by Jazib Ali
These days a lot of hype is being created about the spread of Congo fever and the deaths of its victims in Pakistan, however there isn’t much publicly available information for about the disease. Congo Virus is actually not its complete name; this virus was first found causing deaths in the Crimean Peninsula in Europe where it was characterized in 1944 and named as the Crimean Virus and the disease caused by this virus was named as the Crimean Hemorrhagic Fever and that time was the time of World War II. A few years later in 1969 this virus was found causing illness in the Congo region of Africa and from these two regions, the name of the fever caused by this virus was named as the Crimean-Congo Hemorrhagic Fever. It is mostly common in the Northern part of the world including Middle East, Africa and the Asian countries.
Origin and Virus Infection Description
This virus is known as the Nairovirus because of its spread from the ticks or through contact with the blood or other fluids from the infected animals and humans. This virus belongs to Bunyaviridae family. In Pakistan, this virus was first reported from the regions of Baluchistan and KPK in 1976, at that time it was not a much prevalent disease but up to 2000, its victims increased and now the death toll in Baluchistan has increased to 91.
Hosts of this virus are commonly hares, birds, domestic animals and adult ticks. Pakistan being an agricultural country depends on the earning of their livelihoods from the agricultural lands or by selling the products of domestic animals that rear. This disease is mostly caught by the farmers or the keepers of goats, sheep, cattle etc. Ticks usually live on the skin or in the furs of these animals and the virus usually hosts ticks and gets transmitted to the workers that come in contact with infected animals or their body fluids. This virus also gets transmitted during slaughtering and butchering of animals.
Once transmitted to the new host by the tick bite, the incubation period of virus ranges from 1-3 days or 9 days max. The incubation period ranges from 5-6 days or up to 13 days after contact with infected animal’s body fluids.
Symptoms of Hemorrhagic Fever as Reported by WHO
Sudden fever with the temperature reaching up to 38.5 0C or more, muscle ache, dizziness, neck pain, stiffness, backache, headache, sensitivity to light. There may be diarrhea, nausea, vomiting, abdominal pain, sudden mood swings and confusion. After 2 to 4 days agitation may be replaced by sleepiness, depression and the abdominal pain gets localized to upper part leading to liver enlargement.
Other clinical symptoms include fast heart rate, enlarged lymph nodes, and a rash in the mouth, throat and on the skin. There is a usual evidence of hepatitis and severely ill patients suffer rapid kidney deterioration, sudden liver failure or pulmonary failure after the fifth day of illness. Through this fever the death is likely to occur during the 2nd week of illness and death rate is 30%.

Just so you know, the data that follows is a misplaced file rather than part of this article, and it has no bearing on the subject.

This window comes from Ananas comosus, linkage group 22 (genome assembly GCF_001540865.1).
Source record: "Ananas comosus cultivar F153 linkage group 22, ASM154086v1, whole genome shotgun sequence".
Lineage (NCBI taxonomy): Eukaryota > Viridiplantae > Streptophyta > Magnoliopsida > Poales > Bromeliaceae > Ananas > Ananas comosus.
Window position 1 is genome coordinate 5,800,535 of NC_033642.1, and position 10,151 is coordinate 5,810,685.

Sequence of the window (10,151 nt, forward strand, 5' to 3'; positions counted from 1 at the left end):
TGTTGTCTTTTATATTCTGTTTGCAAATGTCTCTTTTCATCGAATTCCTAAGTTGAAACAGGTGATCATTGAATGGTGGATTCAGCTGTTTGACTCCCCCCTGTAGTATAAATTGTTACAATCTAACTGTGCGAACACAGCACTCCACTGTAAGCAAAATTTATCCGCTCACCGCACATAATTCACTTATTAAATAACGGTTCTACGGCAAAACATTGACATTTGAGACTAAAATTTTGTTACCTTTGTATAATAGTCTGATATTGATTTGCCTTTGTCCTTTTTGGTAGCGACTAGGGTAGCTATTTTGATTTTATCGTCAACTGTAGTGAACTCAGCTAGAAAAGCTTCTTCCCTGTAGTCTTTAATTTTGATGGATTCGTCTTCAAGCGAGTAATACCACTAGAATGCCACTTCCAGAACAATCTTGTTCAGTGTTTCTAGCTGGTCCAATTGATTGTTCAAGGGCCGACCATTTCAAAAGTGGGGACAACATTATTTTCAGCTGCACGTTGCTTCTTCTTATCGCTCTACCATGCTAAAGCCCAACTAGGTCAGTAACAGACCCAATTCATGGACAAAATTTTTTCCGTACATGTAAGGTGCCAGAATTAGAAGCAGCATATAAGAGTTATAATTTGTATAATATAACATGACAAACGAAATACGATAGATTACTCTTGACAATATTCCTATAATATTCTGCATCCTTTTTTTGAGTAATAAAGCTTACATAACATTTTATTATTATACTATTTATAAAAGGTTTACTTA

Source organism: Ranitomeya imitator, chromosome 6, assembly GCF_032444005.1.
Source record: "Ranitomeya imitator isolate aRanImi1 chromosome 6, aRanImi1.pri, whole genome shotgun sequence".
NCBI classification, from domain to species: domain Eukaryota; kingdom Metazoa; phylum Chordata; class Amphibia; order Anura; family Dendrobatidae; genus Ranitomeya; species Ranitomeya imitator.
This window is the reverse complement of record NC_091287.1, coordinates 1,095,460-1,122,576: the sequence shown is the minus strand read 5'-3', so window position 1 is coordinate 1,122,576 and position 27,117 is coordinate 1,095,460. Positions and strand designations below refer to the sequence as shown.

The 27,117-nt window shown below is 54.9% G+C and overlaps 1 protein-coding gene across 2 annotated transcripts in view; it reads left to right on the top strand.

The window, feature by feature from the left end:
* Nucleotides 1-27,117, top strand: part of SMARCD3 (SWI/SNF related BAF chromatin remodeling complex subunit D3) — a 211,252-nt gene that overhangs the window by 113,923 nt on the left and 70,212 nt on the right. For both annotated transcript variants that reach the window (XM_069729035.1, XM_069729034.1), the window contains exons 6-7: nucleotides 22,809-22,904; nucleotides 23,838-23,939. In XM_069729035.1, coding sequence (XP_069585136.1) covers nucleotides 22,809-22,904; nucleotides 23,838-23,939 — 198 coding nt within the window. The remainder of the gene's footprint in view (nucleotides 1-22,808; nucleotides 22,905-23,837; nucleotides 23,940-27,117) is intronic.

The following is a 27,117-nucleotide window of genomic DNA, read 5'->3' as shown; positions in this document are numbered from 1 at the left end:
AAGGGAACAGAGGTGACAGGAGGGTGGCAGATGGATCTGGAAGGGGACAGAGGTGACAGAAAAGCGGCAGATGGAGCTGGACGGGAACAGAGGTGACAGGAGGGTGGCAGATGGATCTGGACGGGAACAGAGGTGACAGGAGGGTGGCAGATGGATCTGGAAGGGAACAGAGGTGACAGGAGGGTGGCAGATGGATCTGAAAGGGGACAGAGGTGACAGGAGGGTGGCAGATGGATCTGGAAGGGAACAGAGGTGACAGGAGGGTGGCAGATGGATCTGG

There is no known vaccine for this virus to use in animals but in the case of humans, this fever can be treated using Ribavirin, which is an antiviral drug. Ribavirin can be given both orally and intravenously as prescribed by the physician. It is not a specific treatment protocol but it must start immediately after the virus detection when required by the physician’s prescription (reported by WHO, Ministry of Health Govt. of Pakistan and National Institute of Health, Islamabad).
Prevention and Control
• Control ticks with Acaricide (chemicals intended to kill ticks).
• Wear fully covered light clothes when in animal markets for buying the animals for Eid-ul-Azha or around the animals at home and use tick repellant such as Diethyltoluamide to the skin and Permethrin on clothes.
• Always tuck the bottom of your pants into your socks to avoid the ticks entering the bottom of the pants and bites on your toes and legs.
• Wear mask and gloves while handling animals during butchering and slaughtering and keep away from animals fluids as better as you can.
• Perform proper burial of dead infected animals to avoid spreading of ticks from the dead animals to other animals and humans.
• Keep houses, medical facilities, and other public areas clean, use tick killer sprays.
• Properly cook the meet on the occasion of Eid-ul-Azha, the virus remains active in improperly cooked meat.
• Avoid any contact with the infected person and animals usually avoid fornication and other contacts.
• Immediately isolate the patient on the observance of fever up to or greater than 38.5 0C, headache, and muscle pain and seek physicians advice as soon as possible and hospitalize the patient.